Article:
Marxism, International Law and Political Strategy

Leiden Journal of International Law, Vol. 22, p. 413, 2009

24 Pages Posted: 4 Sep 2011 Last revised: 23 Dec 2012

See all articles by Robert Knox

Robert Knox

London School of Economics & Political Science (LSE)

Date Written: July 29, 2009

Abstract

The question of international law’s role in progressive politics has become increasingly important. This is reflected in an upsurge in scholarship dealing with international law’s relationship to imperial power and its progressive potential. There has also seen an increase in the number of Marxist accounts of international law, with China Miéville’s Between Equal Rights being particularly important. Miéville’s book is very pessimistic as to the progressive potential of international law. This article contests his claims by examining Miéville’s accounts of legal subjectivity, violence and indeterminacy and argues that international law’s content is open to progressive appropriations. However, the ‘form’ of international law limits its ability to criticise systemic or structural problems, so international law has very little transformative potential. A progressive politics of international law must therefore take advantage of content without falling foul of form. The article finally inquires whether in some extraordinary situations international law might be transformative.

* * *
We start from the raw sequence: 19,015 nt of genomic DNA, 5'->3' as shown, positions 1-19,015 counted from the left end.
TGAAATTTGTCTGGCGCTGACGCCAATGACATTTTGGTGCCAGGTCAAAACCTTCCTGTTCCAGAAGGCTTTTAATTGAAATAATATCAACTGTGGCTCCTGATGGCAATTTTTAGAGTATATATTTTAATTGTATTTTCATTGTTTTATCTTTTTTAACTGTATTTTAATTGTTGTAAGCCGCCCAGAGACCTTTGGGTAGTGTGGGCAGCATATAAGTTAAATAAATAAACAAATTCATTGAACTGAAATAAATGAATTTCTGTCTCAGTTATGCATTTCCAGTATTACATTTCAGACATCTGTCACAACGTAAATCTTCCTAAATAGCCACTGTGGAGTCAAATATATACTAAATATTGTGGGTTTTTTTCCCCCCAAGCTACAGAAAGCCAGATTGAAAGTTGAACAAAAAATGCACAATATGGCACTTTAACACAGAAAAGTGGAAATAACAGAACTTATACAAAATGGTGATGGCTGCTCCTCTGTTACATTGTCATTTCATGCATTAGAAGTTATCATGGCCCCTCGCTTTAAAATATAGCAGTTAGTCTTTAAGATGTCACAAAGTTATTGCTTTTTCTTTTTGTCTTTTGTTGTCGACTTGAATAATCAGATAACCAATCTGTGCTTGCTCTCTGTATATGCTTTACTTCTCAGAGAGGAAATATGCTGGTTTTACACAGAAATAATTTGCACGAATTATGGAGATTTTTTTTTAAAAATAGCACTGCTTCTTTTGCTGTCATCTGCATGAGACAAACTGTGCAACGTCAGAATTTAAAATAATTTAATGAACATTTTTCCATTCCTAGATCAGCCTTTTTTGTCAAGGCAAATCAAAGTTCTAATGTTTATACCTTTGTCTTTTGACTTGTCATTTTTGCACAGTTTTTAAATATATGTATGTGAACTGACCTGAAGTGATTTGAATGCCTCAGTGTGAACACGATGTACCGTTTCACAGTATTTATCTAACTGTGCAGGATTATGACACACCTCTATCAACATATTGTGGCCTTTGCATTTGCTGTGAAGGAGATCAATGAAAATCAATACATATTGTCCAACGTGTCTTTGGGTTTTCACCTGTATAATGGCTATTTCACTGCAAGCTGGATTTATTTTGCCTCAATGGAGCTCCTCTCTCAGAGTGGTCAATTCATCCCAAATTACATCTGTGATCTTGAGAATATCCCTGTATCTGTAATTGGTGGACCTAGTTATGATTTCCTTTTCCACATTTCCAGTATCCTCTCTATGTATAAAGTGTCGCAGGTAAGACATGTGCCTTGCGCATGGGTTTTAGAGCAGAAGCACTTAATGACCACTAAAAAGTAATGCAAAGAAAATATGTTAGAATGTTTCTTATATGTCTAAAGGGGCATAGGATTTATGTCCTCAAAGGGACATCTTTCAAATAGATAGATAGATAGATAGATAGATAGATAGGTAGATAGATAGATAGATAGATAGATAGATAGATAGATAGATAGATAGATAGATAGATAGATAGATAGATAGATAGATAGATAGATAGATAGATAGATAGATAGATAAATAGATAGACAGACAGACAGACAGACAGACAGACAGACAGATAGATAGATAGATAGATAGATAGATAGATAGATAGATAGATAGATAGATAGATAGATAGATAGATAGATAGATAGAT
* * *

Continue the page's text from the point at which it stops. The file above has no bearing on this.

Keywords: international law, Marxism, commodity, imperialism

Suggested Citation

Knox, Robert, Marxism, International Law and Political Strategy (July 29, 2009). Leiden Journal of International Law, Vol. 22, p. 413, 2009. Available at SSRN: https://ssrn.com/abstract=1698915

Robert Knox (Contact Author)

London School of Economics & Political Science (LSE) ( email )

Houghton Street
London, WC2A 2AE
United Kingdom

Register to save articles to
your library

Register

Paper statistics

Downloads
267
Abstract Views
1,688
rank
117,197
PlumX Metrics